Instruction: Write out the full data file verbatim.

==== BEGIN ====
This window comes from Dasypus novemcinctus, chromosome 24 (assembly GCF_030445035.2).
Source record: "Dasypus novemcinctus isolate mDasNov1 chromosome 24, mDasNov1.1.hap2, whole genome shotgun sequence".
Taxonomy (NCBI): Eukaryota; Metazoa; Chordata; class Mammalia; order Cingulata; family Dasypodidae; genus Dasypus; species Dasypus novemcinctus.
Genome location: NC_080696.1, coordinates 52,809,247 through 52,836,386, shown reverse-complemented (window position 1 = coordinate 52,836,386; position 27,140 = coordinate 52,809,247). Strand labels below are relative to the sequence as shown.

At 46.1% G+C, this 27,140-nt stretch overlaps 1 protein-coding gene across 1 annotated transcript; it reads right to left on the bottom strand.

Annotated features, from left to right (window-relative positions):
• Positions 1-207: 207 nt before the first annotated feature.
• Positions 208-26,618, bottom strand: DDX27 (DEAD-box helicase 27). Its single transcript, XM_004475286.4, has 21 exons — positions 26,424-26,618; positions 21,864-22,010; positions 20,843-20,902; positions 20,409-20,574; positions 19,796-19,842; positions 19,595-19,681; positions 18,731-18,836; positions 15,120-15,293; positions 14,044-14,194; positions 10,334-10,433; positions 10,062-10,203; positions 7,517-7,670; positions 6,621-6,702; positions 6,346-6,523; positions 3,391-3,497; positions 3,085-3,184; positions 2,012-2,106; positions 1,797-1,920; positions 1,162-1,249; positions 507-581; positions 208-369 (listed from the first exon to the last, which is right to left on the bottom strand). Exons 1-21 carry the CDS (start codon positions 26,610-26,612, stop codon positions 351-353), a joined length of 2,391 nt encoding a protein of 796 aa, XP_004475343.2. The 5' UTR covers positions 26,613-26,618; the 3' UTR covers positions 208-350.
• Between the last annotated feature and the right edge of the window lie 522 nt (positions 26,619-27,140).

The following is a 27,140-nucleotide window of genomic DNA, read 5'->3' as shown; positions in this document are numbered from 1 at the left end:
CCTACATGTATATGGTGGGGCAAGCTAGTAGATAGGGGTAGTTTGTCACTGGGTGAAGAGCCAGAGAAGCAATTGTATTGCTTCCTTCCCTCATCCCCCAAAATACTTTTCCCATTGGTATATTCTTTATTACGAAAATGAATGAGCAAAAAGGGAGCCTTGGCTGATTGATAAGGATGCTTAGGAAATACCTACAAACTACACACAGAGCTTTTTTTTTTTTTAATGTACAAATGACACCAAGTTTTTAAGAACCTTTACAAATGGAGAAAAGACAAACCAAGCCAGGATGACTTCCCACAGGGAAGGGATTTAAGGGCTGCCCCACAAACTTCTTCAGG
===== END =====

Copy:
This window comes from Dasypus novemcinctus, chromosome 24 (assembly GCF_030445035.2).
Source record: "Dasypus novemcinctus isolate mDasNov1 chromosome 24, mDasNov1.1.hap2, whole genome shotgun sequence".
Taxonomy (NCBI): Eukaryota; Metazoa; Chordata; class Mammalia; order Cingulata; family Dasypodidae; genus Dasypus; species Dasypus novemcinctus.
Genome location: NC_080696.1, coordinates 52,809,247 through 52,836,386, shown reverse-complemented (window position 1 = coordinate 52,836,386; position 27,140 = coordinate 52,809,247). Strand labels below are relative to the sequence as shown.

At 46.1% G+C, this 27,140-nt stretch overlaps 1 protein-coding gene across 1 annotated transcript; it reads right to left on the bottom strand.

Annotated features, from left to right (window-relative positions):
• Positions 1-207: 207 nt before the first annotated feature.
• Positions 208-26,618, bottom strand: DDX27 (DEAD-box helicase 27). Its single transcript, XM_004475286.4, has 21 exons — positions 26,424-26,618; positions 21,864-22,010; positions 20,843-20,902; positions 20,409-20,574; positions 19,796-19,842; positions 19,595-19,681; positions 18,731-18,836; positions 15,120-15,293; positions 14,044-14,194; positions 10,334-10,433; positions 10,062-10,203; positions 7,517-7,670; positions 6,621-6,702; positions 6,346-6,523; positions 3,391-3,497; positions 3,085-3,184; positions 2,012-2,106; positions 1,797-1,920; positions 1,162-1,249; positions 507-581; positions 208-369 (listed from the first exon to the last, which is right to left on the bottom strand). Exons 1-21 carry the CDS (start codon positions 26,610-26,612, stop codon positions 351-353), a joined length of 2,391 nt encoding a protein of 796 aa, XP_004475343.2. The 5' UTR covers positions 26,613-26,618; the 3' UTR covers positions 208-350.
• Between the last annotated feature and the right edge of the window lie 522 nt (positions 26,619-27,140).

The following is a 27,140-nucleotide window of genomic DNA, read 5'->3' as shown; positions in this document are numbered from 1 at the left end:
CCTACATGTATATGGTGGGGCAAGCTAGTAGATAGGGGTAGTTTGTCACTGGGTGAAGAGCCAGAGAAGCAATTGTATTGCTTCCTTCCCTCATCCCCCAAAATACTTTTCCCATTGGTATATTCTTTATTACGAAAATGAATGAGCAAAAAGGGAGCCTTGGCTGATTGATAAGGATGCTTAGGAAATACCTACAAACTACACACAGAGCTTTTTTTTTTTTTAATGTACAAATGACACCAAGTTTTTAAGAACCTTTACAAATGGAGAAAAGACAAACCAAGCCAGGATGACTTCCCACAGGGAAGGGATTTAAGGGCTGCCCCACAAACTTCTTCAGG